Anthony Raimondi (pictured) revealed he helped kill John Paul I in Vatican City in 1978
A mobster from the Colombo mafia family claims he helped poison Pope John Paul I with cyanide 33 days into his reign to stop the pontiff from exposing a billion dollar stock fraud scam.
The startling revelation comes from 69-year-old Anthony Raimondi's new novel 'When the Bullet Hits the Bone.'
The scene begins in 1978 when Raimondi, the nephew of infamous godfather Charles 'Lucky' Luciano, was recruited by his cousin Paul Marcinkus, who ran the Vatican bank in Vatican City.
The Vatican bank, formally known as The Institute for Works of Religion, is one of the most secretive financial establishments in the world.
The New York Post reports that Raimondi's job was to learn the pope's daily habits and be there when Marcinkus spiked John Paul's nightly cup of tea with Valium.
Raimondi notes that the Valium worked so well that the pope wouldn't have woken up 'even if there had been an earthquake.'
He said: 'I stood in the hallway outside the pope’s quarters when the tea was served.'
According to Raimondi, John Paul I (pictured) threatened to expose a billion dollar stock fraud scam involving cardinals at the Vatican bank and mobsters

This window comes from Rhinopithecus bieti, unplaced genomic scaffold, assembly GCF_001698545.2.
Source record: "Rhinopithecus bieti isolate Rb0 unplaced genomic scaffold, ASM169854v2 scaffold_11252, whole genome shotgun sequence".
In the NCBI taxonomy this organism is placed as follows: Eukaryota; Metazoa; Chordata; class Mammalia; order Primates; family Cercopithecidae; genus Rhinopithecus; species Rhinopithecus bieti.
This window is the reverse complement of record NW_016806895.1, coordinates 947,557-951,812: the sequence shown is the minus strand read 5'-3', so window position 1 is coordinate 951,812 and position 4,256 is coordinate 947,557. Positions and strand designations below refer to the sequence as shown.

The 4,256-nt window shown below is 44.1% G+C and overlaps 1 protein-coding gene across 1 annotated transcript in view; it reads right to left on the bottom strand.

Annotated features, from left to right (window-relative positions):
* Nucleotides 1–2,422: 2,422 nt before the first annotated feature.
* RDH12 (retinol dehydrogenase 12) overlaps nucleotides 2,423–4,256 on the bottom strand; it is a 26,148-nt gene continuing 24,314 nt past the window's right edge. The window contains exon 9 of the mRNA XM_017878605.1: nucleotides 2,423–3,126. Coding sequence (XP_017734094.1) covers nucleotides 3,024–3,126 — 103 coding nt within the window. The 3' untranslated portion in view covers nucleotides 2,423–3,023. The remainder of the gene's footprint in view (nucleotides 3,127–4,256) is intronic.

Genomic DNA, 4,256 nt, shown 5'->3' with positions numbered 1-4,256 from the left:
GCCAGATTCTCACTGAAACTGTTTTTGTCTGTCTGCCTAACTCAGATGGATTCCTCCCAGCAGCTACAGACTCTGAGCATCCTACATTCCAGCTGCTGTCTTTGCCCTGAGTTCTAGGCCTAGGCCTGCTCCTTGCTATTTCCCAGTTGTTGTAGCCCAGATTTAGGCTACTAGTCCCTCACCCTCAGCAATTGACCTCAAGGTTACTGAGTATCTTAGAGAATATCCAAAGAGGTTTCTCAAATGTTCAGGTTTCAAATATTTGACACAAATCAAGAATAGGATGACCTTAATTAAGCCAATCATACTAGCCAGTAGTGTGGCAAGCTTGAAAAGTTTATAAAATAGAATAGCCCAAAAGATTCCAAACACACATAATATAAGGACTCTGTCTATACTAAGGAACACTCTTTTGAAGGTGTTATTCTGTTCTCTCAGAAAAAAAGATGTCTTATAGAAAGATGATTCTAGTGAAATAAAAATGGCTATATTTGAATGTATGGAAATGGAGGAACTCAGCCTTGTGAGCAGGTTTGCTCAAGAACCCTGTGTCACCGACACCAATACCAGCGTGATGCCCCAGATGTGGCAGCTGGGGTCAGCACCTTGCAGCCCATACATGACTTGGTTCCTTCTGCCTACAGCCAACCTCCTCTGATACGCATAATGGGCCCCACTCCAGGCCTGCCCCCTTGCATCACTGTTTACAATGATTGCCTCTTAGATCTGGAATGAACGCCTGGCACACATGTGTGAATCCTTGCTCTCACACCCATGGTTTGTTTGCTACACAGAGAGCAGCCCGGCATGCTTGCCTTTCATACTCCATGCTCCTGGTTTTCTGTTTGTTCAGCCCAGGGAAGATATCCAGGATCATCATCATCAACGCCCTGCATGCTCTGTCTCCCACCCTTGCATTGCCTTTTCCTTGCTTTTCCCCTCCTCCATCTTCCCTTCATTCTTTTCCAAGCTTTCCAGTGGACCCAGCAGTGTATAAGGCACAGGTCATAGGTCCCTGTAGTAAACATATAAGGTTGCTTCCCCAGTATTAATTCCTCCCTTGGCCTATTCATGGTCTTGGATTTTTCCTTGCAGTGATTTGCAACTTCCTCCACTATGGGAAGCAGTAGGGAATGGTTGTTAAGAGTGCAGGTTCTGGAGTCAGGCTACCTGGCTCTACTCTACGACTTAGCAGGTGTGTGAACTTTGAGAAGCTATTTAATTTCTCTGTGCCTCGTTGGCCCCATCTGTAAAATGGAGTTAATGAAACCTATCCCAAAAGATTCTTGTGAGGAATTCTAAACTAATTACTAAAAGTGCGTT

'I'd done a lot of things in my time, but I didn’t want to be there in the room when they killed the pope. I knew that would buy me a one-way ticket to hell.'
Meanwhile, Marcinkus prepared a dose of cyanide for the pope.
'He measured it in the dropper, put the dropper in the pope’s mouth and squeezed. When it was done, he closed the door behind him and walked away,' Raimondi said.
Cardinal Paul Marcinkus (pictured) was involved in the Vatican bank and allegedly drugged the pope with Valium before killing John Paul
Shortly after, a papal assistant reportedly checked on the pope and screamed that 'the pope was dying!'
At which point, Marcinkus and two other cardinals rushed into the bedroom and pretended to be horrified by what they saw.
Raimondi was asked by Marcinkus and others involved to testify before god that the pope hadn't suffered.
'They said when we die I would be their witness,' he said.
A Vatican doctor would rule that John Paul suffered a heart attack, none the wiser to any alleged foul play.
The elaborate hit came to be because John Paul I allegedly threatened to expose an international fraud scam run by Vatican insiders.
Raimondi said he waited outside the John Paul's room while Marcinkus (pictured) force fed the pope with cyanide - killing him 33 days into his reign
The fraud included a forgery expert at the Vatican who lied about the church's actual holdings in American